On my desk at work, I have a lovely picture frame that features chapter 51, verse 10 of the book of Psalms. I’ve prayed this prayer whenever I’ve started thinking negative, angry or prideful thoughts.
Create in me a pure heart, O God,
and renew a steadfast spirit within me. Psalm 51:10, KJV
But what do a pure heart and steadfast spirit mean?
In the Bible, Psalm 51 is titled, “A psalm of David. When the prophet Nathan came to him after David had committed adultery with Bathsheba.”
David was the greatest king of all Israel. He was known as “a man after God’s own heart”. However, he was still a man and vulnerable to sin. He abused his power and dishonoured God’s law.
His story is told in the book of 2 Samuel where he decided to stay home from war. During a walk on the rooftop he spotted a beautiful woman bathing and, despite knowing she was married, sent for her. Bathsheba became pregnant so King David sent her husband to the front lines of the war, knowing that he would be killed. He committed adultery and murder.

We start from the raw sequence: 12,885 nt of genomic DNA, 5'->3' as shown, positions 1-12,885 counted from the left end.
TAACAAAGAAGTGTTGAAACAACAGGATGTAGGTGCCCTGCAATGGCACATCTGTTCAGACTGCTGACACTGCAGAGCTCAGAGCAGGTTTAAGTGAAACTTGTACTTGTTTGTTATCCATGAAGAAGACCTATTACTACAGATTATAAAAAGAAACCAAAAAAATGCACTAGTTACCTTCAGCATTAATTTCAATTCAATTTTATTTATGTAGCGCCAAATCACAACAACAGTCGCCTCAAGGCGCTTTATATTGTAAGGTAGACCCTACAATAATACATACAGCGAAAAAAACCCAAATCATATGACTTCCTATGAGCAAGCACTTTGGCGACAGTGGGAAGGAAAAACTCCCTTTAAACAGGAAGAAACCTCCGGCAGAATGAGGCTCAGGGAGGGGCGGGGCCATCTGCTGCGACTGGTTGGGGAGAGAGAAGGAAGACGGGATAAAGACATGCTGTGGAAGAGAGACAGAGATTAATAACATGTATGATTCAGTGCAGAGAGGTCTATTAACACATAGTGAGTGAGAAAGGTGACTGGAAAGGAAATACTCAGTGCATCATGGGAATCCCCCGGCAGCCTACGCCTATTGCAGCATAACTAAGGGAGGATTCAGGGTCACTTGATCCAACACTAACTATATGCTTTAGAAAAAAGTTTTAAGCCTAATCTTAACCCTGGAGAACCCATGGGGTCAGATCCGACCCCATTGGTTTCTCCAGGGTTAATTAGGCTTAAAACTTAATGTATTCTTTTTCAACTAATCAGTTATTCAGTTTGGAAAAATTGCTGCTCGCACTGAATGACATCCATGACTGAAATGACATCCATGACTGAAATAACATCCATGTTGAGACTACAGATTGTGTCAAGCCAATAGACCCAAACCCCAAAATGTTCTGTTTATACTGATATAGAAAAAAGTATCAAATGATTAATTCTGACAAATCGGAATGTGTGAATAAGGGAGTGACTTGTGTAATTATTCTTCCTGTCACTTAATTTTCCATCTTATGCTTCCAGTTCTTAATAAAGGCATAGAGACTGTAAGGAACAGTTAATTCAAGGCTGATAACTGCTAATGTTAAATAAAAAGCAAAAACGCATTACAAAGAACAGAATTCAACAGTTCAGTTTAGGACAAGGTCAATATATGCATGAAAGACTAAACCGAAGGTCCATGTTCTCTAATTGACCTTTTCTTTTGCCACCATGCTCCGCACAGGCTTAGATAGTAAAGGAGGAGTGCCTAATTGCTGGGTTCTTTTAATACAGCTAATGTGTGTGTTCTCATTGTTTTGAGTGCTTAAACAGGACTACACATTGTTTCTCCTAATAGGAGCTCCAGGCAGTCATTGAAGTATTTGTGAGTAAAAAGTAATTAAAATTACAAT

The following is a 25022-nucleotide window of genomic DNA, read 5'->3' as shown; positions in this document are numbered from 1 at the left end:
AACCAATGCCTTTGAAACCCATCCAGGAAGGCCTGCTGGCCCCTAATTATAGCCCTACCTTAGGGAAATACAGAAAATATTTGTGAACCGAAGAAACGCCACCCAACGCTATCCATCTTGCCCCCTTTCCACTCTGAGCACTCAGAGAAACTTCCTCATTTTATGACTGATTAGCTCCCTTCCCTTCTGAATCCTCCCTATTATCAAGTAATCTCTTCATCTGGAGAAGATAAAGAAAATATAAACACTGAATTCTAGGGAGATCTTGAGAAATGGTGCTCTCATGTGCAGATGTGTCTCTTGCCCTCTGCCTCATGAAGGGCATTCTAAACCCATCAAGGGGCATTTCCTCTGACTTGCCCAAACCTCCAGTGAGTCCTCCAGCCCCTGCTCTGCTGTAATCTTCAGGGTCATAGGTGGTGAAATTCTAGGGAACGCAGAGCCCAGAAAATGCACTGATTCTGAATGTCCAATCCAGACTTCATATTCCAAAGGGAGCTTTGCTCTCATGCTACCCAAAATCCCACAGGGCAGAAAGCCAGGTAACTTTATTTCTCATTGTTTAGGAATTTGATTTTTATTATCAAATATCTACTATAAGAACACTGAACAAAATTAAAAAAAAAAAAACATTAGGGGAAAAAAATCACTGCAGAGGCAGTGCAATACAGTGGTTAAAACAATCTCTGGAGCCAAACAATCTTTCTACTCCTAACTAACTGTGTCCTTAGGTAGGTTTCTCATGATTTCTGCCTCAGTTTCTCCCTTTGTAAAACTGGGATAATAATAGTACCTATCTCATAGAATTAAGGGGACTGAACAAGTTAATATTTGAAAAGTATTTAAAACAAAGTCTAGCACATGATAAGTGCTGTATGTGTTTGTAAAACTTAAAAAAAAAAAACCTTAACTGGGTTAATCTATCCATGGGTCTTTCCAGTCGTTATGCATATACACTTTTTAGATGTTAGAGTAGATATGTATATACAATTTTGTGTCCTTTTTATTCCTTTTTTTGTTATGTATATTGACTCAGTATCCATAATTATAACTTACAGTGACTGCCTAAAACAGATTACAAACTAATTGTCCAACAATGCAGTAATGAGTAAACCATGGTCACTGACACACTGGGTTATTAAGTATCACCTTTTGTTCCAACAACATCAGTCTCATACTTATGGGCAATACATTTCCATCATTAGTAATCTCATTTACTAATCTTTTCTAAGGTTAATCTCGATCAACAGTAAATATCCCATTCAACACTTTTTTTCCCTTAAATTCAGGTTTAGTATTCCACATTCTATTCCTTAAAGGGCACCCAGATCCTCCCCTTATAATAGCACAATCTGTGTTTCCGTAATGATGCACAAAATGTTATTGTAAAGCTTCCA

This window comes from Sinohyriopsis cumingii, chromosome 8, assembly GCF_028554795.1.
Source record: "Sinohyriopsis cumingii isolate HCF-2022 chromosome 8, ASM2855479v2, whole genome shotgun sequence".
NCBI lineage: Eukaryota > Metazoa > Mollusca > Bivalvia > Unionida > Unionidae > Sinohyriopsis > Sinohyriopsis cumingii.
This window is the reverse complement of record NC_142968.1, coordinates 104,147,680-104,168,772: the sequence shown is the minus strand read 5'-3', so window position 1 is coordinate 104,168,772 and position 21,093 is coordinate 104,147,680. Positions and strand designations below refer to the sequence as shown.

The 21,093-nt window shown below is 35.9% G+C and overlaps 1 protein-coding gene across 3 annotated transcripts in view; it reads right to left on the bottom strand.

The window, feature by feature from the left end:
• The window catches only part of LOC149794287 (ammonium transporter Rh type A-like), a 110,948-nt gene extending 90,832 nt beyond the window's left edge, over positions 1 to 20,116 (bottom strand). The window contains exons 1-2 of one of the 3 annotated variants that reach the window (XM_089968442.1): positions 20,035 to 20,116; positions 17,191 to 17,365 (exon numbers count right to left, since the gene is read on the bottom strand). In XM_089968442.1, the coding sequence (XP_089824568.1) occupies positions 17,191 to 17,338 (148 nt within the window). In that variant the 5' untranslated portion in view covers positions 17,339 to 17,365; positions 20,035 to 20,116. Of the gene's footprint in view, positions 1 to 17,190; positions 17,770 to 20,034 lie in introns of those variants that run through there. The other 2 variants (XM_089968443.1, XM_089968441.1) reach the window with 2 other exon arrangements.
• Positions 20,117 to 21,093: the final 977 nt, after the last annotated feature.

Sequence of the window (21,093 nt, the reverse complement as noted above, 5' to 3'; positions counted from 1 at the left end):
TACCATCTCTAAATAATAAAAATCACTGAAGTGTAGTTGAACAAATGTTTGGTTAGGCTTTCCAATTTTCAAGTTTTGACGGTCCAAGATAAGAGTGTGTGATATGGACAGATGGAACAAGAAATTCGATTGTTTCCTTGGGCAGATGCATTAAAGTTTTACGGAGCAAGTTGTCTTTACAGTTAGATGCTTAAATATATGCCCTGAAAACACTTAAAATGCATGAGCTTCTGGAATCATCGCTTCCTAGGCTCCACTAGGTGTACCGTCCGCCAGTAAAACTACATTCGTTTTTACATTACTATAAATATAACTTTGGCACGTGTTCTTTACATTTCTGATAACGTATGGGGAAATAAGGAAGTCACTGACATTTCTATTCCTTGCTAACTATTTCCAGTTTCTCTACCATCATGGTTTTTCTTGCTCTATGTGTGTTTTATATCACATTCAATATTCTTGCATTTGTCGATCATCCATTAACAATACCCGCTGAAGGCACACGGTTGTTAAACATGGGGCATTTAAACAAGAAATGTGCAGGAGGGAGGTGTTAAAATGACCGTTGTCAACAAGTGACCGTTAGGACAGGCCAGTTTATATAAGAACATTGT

The prophet, Nathan, confronted David and told him God knew of his sin and he would suffer for it. No sin escapes God’s notice.
In David’s guilt, he confessed and repented. Psalm 51, is the record of David‘s lamentation.
A Pure Heart
David recognized what a truly unclean heart he had. But also realized that he could not amend it in his own power. He had to ask God for a pure heart — not to clean up his old heart, but to create a new one. By asking God to create a pure (very, very clean) heart, he was asking for God to make a new person altogether.
A Steadfast Spirit
A steadfast spirit is needed to keep a new heart clean. It’s a reliance on God in humility that asks for grace to sin no more. David asks God to help him be consistently and constantly strong in spirit. He needed help to continue to keep his new very, very clean heart pure.
David realized that he needed more than his sins blotted out. He needed God to create in him a clean heart and to renew a right spirit within him.
My sins may not be as public and blatant as David’s, but I still need to be as repentant and as willing as David to go to God for cleansing.